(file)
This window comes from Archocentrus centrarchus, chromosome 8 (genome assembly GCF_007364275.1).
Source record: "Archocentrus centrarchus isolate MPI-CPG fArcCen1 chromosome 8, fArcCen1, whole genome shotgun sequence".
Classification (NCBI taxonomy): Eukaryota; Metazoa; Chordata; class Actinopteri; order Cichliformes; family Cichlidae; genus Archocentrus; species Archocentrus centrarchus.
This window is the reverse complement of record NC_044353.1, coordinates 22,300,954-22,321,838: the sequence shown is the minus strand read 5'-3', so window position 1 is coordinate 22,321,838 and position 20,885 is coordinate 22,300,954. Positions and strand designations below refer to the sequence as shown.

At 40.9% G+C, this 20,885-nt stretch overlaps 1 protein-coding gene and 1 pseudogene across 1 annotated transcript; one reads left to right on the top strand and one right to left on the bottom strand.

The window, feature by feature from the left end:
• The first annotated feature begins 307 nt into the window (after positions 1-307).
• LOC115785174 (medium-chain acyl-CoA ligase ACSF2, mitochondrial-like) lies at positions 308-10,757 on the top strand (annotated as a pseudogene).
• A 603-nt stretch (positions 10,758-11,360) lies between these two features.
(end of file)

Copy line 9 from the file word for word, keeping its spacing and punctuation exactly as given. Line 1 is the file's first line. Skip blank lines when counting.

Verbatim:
• A 603-nt stretch (positions 10,758-11,360) lies between these two features.